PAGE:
After short pregnancy leaves, Georgia continued to work at 3M and was in school part time, until family became more important than school, and she focused on working full time to support Bob’s schooling. When he graduated in 1972, Georgia received a PhT from Bob, signed by his parents and their children, for “Putting Hubby Through.” Once Bob got his first professional job at Getty Oil, Georgia ceased working for 3M and focused on creating a welcoming home and raising two children. She retained a lifelong preference for 3M products which is carried forward by her children (their tape really is the best).

During the years that Lori and Rob were in school, Georgia made everything work and pitched in with Girl Scouts, Boy Scouts, Show Choir and more, all while keeping her home the way she wanted, with a pleasing routine and home cooking for her family. Bob’s work took the family from California to Scotland, Oklahoma and Texas with a lot of international travel in between. Georgia quickly became the expert in moving and re-settling and was always able to solve a problem or fix something, including finding corn tortillas and taco fixings when the family moved to Scotland in the 1970s.

In 1985, With Lori in college, and Rob at the end of high school, Georgia returned to work as the chief operations officer of MER Engineering, a company that Bob started with and bought from his partner. With the oil industry in a downturn, Georgia’s job was to turn the company around in six months. She did it in three and became computer literate at the same time. The company grew by leaps and bounds and within three years moved to larger spaces with a large staff. As with every other endeavor, Georgia not only made it work, but made it hum, and all the engineers adored her.

Bob and Georgia retired in 1997 and returned to California to design and build their dream home in the foothills of the Sierra Nevada Mountains, just outside of Nevada City. In retirement, Georgia returned to church and immersed herself in seven years of Bible study. She also began documenting her largest project, her own family’s genealogy. In 2010, after 30 years of research, travel and dedicated recordkeeping, Georgia published two 300+ page books, one on the Carns family and the other on the Wenker family. Both volumes were master works – contributing significantly to the genealogic record. Georgia’s research spanned 14 generations all the way to the year 1505 in Germany.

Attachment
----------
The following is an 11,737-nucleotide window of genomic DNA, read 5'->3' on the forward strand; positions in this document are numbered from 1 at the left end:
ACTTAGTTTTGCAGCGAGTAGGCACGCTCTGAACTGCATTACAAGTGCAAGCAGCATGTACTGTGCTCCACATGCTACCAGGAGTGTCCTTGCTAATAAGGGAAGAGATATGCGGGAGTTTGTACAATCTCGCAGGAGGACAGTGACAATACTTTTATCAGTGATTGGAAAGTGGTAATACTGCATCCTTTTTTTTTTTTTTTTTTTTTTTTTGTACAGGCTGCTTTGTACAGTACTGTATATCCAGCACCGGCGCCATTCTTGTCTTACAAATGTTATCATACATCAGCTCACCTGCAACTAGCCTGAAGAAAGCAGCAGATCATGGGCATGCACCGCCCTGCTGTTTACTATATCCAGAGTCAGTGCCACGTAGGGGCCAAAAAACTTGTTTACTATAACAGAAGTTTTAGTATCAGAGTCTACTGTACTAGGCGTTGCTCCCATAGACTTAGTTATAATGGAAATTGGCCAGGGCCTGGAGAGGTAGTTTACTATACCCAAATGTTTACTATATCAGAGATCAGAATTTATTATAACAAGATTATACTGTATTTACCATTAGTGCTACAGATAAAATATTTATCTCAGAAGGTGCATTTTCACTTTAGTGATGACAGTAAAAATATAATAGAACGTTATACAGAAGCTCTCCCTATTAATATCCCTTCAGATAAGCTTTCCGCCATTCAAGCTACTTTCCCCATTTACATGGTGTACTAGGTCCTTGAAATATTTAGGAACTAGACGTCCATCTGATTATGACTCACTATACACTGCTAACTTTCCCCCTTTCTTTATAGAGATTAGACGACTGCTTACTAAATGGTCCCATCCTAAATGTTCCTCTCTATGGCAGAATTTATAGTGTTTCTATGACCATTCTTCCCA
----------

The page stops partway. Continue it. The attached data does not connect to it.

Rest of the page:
Georgia was elated to finally have grandchildren beginning in 2001 when her children gave her 3 grandchildren within 3 years. She claimed the name Nana, and Bob, the name Pap Pap. She embraced being Nana and was about the best Nana there was. She always took time to talk with her grandchildren, and cook them their favorite foods, tickle and snuggle them. As a gift to her children and her grandchildren, Georgia then completed a bound three volume history of her life and her children’s lives, titled “Hallelujah!” Her family is ever grateful to have stories and pictures to share with our children and their descendants.

Georgia began a quiet and slow journey with dementia in the years after completing her genealogy. What began as forgetfulness developed more fully over the years and accelerated with the isolation of the pandemic and the decline in Bob’s health. When Bob unexpectedly passed away in February 2022, Georgia moved to Texas to live with and then near Rob and his wife Tania, who cared for her in every way. Her 85th birthday was a happy one, spending it with her family in person and virtually. She passed peacefully one week later, outlasting Queen Elizabeth II by one day. We miss her terribly and at the same time are relieved she is at peace.

Georgia is survived by her daughter Lori Taylor and husband Jim Colton, son Rob Bryngelson and his wife Tania, grandchildren Nicolas Bryngelson, Jasper Taylor and Sebastian Bryngelson, nephews Jim Rabic, Butch Rabic and their families. She was preceded in death by her husband, Bob Bryngelson, her parents, and all her siblings – Wilma Catherine Carns (Kate) in 1955, Elsie Marie Barnhart in 2010, William Harrison Carns Jr. (Bud) in 1998, Russell Charles Carns in 1985, and Harry Barkley Carns in 1933.

In Georgia’s words, “no more than six degrees of separation are present between one person and another, regardless of race or color. We are by faith connected to the first couple created by God – Adam and Eve….It is through genealogy that some of us fulfill the commandment given to us by Jesus – ‘to love one another.’”

The greatest tribute to Georgia would be for us all to love one another.

Funeral services will be held Thursday, September 22 at Sierra Memorial Lawn Cemetery in Nevada City, California, where Georgia will be laid to rest next to Bob. Visitation is at 11:00 AM to be followed by a graveside service. There will also be a lunch following the service.